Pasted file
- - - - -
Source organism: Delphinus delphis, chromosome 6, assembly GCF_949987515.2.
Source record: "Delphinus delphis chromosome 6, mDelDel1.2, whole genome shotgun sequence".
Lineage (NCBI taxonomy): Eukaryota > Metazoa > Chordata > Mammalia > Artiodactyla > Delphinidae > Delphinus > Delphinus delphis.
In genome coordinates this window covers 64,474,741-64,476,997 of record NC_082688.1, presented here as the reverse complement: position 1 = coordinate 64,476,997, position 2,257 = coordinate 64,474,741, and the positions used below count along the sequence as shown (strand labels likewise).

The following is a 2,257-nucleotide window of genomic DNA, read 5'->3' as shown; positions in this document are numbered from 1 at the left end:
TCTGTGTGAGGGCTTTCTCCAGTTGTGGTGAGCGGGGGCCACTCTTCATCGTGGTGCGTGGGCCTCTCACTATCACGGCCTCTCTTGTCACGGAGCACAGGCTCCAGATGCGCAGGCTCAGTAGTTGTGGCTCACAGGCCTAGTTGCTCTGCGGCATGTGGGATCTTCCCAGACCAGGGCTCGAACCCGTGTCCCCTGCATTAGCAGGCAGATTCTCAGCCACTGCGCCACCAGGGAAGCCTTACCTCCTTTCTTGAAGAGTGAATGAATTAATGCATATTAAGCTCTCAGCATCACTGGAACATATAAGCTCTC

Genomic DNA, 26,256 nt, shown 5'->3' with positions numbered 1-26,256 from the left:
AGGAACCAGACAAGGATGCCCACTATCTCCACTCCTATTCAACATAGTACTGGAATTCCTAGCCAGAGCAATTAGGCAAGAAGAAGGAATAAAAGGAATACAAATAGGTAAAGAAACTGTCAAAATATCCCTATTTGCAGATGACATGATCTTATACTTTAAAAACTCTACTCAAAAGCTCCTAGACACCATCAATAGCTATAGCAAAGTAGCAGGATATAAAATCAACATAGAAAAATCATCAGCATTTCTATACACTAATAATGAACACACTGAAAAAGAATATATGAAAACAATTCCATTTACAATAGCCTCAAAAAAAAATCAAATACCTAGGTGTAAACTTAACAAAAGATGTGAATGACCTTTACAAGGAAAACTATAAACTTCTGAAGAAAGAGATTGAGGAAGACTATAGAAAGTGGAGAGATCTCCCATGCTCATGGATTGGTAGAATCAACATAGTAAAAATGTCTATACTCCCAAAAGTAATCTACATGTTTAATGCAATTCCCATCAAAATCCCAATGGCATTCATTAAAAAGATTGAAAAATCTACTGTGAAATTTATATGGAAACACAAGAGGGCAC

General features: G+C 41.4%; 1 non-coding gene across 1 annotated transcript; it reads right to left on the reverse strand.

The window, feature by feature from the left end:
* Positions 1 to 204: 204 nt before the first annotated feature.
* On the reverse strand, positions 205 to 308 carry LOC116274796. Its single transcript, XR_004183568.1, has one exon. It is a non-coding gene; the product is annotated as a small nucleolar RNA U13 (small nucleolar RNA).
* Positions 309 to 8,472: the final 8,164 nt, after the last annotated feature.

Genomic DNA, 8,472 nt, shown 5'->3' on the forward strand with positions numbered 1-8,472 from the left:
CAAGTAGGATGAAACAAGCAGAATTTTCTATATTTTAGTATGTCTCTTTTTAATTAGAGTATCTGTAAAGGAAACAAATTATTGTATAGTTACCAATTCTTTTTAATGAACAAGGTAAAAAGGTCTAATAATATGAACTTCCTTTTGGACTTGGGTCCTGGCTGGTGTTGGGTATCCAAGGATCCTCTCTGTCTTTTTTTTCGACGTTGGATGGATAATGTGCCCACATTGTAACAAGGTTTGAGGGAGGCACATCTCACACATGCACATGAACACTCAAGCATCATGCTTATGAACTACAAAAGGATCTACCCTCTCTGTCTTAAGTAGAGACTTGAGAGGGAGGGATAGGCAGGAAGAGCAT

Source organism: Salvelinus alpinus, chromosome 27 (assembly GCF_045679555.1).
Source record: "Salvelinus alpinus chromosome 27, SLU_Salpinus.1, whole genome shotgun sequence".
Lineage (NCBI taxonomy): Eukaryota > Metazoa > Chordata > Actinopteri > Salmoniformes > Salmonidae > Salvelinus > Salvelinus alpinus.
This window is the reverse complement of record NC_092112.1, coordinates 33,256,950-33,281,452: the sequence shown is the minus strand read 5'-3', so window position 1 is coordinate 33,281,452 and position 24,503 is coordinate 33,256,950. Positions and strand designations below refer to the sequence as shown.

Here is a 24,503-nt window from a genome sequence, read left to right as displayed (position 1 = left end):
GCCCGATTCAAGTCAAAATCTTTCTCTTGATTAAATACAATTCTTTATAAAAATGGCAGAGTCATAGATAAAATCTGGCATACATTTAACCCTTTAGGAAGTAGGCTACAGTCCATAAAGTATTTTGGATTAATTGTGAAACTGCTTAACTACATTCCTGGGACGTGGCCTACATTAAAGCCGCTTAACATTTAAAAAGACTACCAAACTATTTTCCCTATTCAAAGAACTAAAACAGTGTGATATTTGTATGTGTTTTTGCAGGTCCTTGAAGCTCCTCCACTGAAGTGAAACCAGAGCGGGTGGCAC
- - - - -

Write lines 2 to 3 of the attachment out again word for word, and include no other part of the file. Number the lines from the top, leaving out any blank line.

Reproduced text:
Source record: "Delphinus delphis chromosome 6, mDelDel1.2, whole genome shotgun sequence".
Lineage (NCBI taxonomy): Eukaryota > Metazoa > Chordata > Mammalia > Artiodactyla > Delphinidae > Delphinus > Delphinus delphis.